March 15, 2023
While most energy communities are active in the production of electricity, heating is an area holding a lot of potential, even if it requires higher initial investment. The Netherlands hosts some great examples of community district heating. The Thermo Bello project in the Eva-Lanxmeer district of Culemborg is one of these examples, the firsts of this kind in the Country.
The topic of collective heating was already a priority for the Eva-Lanxmeer district in 2000, when a Heat Supply Framework Agreement was concluded between the water company Vitens, the Municipality of Culemborg and the residents’ association (BEL). This agreement defined the first elements for the development and operation of a collective heat supply that became fully operational in 2004. The heat station was part of Vitens’ drinking water pumping station. In 2006, when Vitens, decided to focus its services on the extraction and supply of drinking water, BEL was offered to take over the heat production and distribution.
The residents of Eva-Lanxmeer had always been very involved in public life: from landscape and public green spaces, to traffic safety, water management and food production. That is why eventually, after 2 years of research, they decided to set up their own citizen energy cooperative: Thermo Bello. The cooperative supplies low-temperature hot water to 222 homes and 7 commercial properties via an underground distribution network located in the district.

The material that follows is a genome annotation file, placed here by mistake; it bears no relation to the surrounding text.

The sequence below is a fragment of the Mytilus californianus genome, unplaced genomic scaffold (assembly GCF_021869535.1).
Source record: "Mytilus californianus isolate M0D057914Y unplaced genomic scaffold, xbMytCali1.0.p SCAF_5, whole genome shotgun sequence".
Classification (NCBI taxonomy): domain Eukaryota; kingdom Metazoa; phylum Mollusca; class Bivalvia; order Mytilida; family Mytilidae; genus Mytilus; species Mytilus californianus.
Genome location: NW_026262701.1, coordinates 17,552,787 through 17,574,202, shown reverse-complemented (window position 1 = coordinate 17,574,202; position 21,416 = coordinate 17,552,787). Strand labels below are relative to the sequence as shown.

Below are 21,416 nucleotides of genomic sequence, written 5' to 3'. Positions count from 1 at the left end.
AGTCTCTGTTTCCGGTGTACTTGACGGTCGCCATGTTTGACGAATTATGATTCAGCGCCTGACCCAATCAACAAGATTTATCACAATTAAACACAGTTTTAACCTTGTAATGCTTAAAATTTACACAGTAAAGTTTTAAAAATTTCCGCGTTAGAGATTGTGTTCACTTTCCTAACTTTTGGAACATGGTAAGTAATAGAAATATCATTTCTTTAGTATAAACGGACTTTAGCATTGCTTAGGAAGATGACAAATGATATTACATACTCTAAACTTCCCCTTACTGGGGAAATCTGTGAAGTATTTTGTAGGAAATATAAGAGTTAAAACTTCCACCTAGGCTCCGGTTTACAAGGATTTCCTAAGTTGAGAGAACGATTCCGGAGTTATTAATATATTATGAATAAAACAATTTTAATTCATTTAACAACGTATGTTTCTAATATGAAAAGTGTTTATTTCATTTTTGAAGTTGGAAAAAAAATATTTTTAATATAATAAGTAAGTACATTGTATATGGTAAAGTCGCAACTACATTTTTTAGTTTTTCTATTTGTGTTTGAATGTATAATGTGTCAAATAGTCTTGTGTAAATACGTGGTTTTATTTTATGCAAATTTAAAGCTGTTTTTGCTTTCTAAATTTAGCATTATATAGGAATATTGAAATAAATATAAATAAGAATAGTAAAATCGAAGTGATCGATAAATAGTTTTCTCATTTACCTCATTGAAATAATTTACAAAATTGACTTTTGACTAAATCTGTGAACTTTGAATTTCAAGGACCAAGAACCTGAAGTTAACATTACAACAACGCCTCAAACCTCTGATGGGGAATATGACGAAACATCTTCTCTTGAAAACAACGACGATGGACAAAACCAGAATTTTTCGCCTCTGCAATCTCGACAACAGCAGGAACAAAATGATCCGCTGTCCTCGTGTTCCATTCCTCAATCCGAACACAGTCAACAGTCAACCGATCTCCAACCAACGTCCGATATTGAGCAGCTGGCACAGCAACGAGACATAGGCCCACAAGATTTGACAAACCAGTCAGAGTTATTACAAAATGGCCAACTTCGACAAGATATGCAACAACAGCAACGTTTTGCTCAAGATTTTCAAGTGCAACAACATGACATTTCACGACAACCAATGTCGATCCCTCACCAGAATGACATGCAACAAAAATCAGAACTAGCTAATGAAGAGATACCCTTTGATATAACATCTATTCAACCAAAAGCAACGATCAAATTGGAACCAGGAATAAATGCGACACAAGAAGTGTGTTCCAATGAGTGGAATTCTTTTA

Culemborg municipality offered a guarantee so that the cooperative could obtain its first bank loan to finance the initial phase in 2008. In 2021, when it was time to upgrade the system, Thermo Bello financed those works via a mixture of bank loans, citizen capital and using their own capital. They got 350 000€ from the bank (via a 10-year loan at 2,7% rate), around 100 000€ from clients/citizens, and 100 000€ from their own saved capital, based on performance of the previous years. Now they have no debt anymore, which will make it easier for banks to finance future investments.
But Thermo Bello is not “only” about heat. The cooperative does not only manage heat supply and distribution, making sure it’s as energy efficient as possible. They also educate residents to reduce their consumption and on local energy production and are very keen in sharing their knowledge with other groups who might want to follow their steps.
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